Monday, August 12, 2019

I, the Samaritan

In many ways, I have been richly blessed in my life.

The Spirit led me to a career that has made it possible to support my children. I have been raised in a faith that has sustained me and given me joy when life has often given me little reason for it.

But I am a Samaritan.

I am divorced and remain unmarried. For a host of reasons, I do not anticipate marrying in the temple again, and so I will not marry. To make things worse, I do not easily fit into the typical category of the divorcées and widows, available when the youth need a service project and otherwise silent.

My sins are branded on my face. I could not hide them if I wanted to. They have beaten me, wounded me, left me for dead on the side of the road. They are made plain to me every time I go to church, every time I think longingly of peace I once felt in the temple. There is no escape from being repeatedly reminded of my failures if I want to remain faithful in the Church.

Having picked myself up off the side of the road, filled with a keen knowledge of my faults and my choices which made me a victim, I once decided that I would speak the things I had learned. That I would watch for others who are bleeding and broken.

I have no righteousness, no pride left to protect. It is right that I should allow myself to be labeled, to speak when there are so many who hurt too much to speak. They need to know, I thought, that they are not alone. They need to know, I hoped, that they could come to me and find rest and healing.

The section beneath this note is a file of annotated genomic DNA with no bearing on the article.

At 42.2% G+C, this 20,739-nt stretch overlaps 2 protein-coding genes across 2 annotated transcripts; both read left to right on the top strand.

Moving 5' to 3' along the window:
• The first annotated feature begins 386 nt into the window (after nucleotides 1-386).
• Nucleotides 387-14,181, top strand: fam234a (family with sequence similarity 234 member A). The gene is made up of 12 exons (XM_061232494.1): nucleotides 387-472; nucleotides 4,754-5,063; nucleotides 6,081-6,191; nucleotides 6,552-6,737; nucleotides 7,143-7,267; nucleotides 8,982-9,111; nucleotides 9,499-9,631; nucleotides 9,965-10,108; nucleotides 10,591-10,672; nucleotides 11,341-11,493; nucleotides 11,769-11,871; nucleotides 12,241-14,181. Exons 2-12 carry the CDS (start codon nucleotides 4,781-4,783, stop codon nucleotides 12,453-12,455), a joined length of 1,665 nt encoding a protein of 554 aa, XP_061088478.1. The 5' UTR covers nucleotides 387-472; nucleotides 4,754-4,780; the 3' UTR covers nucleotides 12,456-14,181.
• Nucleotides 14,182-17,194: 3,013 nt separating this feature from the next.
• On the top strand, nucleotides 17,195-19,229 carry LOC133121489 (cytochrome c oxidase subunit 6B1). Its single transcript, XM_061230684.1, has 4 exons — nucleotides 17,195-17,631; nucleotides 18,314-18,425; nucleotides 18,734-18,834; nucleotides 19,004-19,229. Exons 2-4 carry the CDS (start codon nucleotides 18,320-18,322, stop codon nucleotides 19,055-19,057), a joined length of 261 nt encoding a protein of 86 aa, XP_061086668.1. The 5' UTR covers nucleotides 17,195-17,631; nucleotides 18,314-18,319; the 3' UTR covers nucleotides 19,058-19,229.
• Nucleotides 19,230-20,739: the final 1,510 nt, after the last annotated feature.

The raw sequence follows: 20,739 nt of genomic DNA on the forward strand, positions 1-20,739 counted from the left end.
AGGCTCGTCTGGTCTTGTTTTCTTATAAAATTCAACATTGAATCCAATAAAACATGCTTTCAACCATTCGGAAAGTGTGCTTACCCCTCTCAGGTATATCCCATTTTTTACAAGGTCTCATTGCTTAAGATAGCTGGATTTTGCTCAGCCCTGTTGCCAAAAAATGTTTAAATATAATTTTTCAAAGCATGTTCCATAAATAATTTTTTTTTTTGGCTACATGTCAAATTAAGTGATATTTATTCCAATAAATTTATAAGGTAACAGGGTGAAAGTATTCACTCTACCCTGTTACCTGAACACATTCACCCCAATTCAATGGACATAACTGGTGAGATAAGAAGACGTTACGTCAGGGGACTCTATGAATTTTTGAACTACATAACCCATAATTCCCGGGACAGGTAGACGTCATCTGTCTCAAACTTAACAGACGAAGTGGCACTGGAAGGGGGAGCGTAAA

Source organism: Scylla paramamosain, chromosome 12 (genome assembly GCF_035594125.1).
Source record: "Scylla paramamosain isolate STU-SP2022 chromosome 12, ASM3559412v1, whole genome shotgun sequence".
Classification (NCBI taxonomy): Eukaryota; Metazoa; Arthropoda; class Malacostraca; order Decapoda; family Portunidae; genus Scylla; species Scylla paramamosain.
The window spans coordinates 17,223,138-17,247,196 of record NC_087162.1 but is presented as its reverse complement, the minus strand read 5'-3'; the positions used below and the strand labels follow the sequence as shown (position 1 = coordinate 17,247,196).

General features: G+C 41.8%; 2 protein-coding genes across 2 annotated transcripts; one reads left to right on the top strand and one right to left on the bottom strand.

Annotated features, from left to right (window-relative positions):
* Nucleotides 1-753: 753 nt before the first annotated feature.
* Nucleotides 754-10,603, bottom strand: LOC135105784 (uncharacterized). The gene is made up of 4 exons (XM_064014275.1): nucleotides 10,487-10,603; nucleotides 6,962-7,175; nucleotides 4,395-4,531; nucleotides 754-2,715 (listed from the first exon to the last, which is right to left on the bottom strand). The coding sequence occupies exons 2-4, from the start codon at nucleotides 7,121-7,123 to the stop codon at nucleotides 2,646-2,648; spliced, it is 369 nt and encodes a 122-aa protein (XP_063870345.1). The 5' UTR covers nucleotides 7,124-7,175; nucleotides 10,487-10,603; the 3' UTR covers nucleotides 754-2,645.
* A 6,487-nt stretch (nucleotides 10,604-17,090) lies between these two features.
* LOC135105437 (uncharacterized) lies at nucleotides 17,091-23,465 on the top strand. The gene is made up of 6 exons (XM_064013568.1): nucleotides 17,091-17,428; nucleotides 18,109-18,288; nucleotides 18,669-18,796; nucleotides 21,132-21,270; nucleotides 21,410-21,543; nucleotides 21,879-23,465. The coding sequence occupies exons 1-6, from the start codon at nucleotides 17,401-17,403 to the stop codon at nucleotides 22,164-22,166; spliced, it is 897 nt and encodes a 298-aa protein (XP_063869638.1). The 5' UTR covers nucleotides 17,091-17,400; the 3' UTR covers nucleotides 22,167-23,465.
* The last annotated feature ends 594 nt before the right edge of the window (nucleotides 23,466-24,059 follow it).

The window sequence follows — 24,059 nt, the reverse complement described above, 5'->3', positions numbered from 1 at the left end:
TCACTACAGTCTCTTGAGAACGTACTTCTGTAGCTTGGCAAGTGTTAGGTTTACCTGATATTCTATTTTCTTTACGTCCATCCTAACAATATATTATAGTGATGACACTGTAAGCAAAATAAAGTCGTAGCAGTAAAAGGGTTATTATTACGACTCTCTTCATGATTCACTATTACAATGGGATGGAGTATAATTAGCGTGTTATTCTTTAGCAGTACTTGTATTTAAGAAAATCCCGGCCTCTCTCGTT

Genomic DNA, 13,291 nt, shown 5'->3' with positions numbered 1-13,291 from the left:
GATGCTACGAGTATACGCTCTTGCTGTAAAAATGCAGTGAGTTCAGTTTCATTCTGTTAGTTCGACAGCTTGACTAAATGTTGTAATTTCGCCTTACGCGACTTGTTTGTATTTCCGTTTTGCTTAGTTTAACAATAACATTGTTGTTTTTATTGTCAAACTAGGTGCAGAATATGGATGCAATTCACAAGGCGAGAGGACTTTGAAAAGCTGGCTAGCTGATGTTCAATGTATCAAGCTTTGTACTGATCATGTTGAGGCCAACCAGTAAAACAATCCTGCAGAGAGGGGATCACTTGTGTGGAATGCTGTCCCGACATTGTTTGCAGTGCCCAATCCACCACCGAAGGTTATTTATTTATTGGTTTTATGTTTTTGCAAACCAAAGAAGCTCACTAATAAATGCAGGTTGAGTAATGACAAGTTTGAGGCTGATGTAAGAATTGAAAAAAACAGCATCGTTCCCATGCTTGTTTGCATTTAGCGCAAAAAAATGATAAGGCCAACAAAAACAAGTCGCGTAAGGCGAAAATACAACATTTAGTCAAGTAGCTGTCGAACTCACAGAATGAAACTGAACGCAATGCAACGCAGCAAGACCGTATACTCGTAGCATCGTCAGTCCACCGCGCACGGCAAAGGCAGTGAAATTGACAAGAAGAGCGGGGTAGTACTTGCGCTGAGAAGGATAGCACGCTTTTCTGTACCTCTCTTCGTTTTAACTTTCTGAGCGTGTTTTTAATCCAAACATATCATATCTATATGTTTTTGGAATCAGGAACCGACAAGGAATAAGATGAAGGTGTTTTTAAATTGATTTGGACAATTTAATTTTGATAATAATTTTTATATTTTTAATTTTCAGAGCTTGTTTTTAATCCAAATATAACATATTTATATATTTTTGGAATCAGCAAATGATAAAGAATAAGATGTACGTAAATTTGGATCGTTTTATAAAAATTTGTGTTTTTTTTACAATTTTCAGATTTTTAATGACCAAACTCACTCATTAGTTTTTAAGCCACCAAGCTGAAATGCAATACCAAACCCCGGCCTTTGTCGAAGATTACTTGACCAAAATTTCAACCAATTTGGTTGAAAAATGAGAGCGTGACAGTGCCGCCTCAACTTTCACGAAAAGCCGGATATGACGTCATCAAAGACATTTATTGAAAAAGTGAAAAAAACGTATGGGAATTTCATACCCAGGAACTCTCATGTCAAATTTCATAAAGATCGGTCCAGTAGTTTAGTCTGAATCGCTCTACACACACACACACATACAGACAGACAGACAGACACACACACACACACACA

I thought that I would be able to help others like me, but the reality has been far broader. Yes, I have spoken to many who have escaped abusive eternal marriages, tried desperately to scrape together a healthy life for their children, and weathered battle after battle.

But others have also come. Those whose sisters and brothers have left the church in a rainbow explosion. Those whose children can barely stay alive, let alone faithful, who suffer silently believing that an intact and eternal family can never be theirs. Those who, behind an outward appearance of stalwart faith, struggle silently, their wounds hidden expertly under their white shirts and ties, their maxi dresses and heels.

With the things my children are going through, with my own horrible tendency to open my mouth and testify against easy answers and religion that can be summarized with 140-character quotes pasted on pretty backgrounds, I am a pariah. I am not one of the core families of the ward. I am not someone who can be relied on to fulfill any calling I'm given, so I'm given only those things that don't matter.

I am a Samaritan, and I can never be anything else. I have no hope in the covenant path of eternal marriage. I see no promises for me that can be fulfilled in this life or the next. But I know my God. If I am not part of God's chosen people, I will still serve as I can, lick up whatever crumbs may fall, and trust God that I can be happy in the eternal role He chooses for me.

If I can heal others, what I have experienced will be worth it. The gospel can't be a list of reasons we are different from each other. The gospel of the Savior I know is a gospel for all, but most especially for us sinners.

Maybe the Samaritan stopped because, even though he carried a keen awareness that he was unclean, undesirable, that the man he tried to help might be one who would revile him if the situation were different, he was too aware of his own need for healing to be able to pass by. 

The bandages of a Samaritan, a Canaanite, or a Syrophenician, earned through bitter experience, might be exactly what is needed to bind up broken hearts.

You don't have to be one of God's elect to help his children.

1 comment :

  1. "I see no promises for me that can be fulfilled in this life or the next."

    Hang in there. D&C 76:5-10.


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